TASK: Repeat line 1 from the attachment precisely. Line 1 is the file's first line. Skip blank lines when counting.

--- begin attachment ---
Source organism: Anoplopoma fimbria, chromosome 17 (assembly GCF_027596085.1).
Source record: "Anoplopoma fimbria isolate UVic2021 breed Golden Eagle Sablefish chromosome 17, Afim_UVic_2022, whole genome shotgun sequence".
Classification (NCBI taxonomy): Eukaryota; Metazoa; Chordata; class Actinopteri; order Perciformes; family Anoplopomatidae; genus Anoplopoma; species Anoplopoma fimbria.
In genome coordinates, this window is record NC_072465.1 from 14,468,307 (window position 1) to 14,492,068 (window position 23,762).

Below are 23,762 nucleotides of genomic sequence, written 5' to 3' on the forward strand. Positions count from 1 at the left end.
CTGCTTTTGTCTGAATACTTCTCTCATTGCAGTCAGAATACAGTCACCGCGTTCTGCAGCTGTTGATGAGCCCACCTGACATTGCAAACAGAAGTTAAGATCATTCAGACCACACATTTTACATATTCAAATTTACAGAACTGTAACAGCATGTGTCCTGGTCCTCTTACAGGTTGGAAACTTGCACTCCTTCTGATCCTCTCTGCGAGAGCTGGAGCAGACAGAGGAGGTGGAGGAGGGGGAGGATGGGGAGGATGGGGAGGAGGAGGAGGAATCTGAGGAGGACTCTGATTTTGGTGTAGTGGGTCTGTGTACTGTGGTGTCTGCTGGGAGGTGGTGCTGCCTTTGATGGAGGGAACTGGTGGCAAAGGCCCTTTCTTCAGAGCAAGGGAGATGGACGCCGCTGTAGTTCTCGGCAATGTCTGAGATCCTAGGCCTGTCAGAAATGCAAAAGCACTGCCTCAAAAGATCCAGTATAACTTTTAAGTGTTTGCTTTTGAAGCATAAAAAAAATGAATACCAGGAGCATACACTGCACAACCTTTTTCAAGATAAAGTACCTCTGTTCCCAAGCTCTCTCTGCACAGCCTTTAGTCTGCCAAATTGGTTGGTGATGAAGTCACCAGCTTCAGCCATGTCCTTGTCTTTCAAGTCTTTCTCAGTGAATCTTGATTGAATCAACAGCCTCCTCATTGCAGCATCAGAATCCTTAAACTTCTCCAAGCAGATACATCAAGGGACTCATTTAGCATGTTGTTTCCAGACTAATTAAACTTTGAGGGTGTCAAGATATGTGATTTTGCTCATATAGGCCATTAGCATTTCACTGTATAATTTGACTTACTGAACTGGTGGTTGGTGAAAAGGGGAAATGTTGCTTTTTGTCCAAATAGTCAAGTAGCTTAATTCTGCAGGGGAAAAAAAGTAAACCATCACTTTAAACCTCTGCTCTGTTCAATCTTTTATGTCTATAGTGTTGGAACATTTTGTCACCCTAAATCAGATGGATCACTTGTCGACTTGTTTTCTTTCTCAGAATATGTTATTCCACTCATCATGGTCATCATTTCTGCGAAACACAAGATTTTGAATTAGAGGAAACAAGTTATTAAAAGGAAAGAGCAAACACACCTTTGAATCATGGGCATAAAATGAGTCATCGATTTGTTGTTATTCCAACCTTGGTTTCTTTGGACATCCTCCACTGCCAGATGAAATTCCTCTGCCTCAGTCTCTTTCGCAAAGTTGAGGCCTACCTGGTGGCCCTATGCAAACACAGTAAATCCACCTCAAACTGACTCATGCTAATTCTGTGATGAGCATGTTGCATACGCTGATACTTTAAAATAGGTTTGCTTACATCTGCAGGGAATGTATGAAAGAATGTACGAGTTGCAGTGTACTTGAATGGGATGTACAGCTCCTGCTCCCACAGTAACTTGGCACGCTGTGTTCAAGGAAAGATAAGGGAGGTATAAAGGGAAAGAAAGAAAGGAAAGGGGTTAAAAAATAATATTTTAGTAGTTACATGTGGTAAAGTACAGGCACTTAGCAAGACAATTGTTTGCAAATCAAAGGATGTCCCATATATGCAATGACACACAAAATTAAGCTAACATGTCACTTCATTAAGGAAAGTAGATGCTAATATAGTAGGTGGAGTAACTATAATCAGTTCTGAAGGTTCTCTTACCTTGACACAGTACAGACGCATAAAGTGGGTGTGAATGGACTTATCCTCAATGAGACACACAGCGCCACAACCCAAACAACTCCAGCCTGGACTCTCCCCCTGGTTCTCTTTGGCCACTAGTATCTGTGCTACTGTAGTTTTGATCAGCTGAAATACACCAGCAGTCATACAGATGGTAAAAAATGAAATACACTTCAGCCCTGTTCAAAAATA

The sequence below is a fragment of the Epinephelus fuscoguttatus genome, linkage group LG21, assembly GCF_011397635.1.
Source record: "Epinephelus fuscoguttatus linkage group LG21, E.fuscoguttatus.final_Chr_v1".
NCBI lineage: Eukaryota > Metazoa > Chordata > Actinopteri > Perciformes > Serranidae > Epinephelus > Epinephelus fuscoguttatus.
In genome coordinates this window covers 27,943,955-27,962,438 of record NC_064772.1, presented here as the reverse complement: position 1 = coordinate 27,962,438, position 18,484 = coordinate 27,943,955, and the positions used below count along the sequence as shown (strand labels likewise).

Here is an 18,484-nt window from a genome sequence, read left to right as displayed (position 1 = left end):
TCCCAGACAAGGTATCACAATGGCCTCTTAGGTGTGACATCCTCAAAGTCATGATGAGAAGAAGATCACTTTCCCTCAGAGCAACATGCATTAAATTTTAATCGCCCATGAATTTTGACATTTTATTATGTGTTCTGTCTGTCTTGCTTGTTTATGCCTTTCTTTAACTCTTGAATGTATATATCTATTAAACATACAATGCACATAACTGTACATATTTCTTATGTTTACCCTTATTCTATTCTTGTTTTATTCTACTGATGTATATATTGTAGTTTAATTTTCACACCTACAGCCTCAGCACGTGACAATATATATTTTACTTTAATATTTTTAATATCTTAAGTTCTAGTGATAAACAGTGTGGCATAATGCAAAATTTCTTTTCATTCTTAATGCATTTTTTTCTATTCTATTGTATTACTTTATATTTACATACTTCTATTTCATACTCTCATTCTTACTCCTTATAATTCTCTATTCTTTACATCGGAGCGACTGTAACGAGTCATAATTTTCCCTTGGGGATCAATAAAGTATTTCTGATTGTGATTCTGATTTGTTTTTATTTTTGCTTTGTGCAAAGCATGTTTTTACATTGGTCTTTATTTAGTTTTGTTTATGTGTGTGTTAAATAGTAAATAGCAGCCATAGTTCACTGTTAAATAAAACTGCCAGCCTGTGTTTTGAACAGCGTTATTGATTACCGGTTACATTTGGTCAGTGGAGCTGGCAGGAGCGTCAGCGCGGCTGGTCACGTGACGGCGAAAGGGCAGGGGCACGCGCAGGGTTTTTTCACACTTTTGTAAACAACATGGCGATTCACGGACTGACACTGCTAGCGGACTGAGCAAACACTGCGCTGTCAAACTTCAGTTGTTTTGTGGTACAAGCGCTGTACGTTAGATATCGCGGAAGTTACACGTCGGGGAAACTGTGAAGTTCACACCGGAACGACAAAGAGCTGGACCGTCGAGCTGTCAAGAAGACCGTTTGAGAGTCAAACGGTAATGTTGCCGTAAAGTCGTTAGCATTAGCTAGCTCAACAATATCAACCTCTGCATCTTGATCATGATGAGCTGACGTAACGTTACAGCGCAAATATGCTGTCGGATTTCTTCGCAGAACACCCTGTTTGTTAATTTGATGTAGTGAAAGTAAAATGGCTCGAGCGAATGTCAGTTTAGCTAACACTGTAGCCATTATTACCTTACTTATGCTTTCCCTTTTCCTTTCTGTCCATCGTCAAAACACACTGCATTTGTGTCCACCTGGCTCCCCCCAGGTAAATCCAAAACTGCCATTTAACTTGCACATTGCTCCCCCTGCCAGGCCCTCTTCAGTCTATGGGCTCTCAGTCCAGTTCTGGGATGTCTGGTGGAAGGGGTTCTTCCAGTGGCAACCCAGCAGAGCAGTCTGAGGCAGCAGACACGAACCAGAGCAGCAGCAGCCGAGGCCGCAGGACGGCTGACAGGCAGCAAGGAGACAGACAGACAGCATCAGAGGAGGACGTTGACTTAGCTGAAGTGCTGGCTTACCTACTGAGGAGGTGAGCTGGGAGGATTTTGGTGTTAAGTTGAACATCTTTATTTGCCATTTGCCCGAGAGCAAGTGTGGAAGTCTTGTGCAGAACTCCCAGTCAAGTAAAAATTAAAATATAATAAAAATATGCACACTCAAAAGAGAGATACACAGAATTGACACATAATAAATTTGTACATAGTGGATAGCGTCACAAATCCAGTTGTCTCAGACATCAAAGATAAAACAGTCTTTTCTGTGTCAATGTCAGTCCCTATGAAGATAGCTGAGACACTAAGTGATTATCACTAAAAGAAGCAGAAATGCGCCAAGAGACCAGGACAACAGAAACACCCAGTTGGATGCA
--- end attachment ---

Source organism: Anoplopoma fimbria, chromosome 17 (assembly GCF_027596085.1).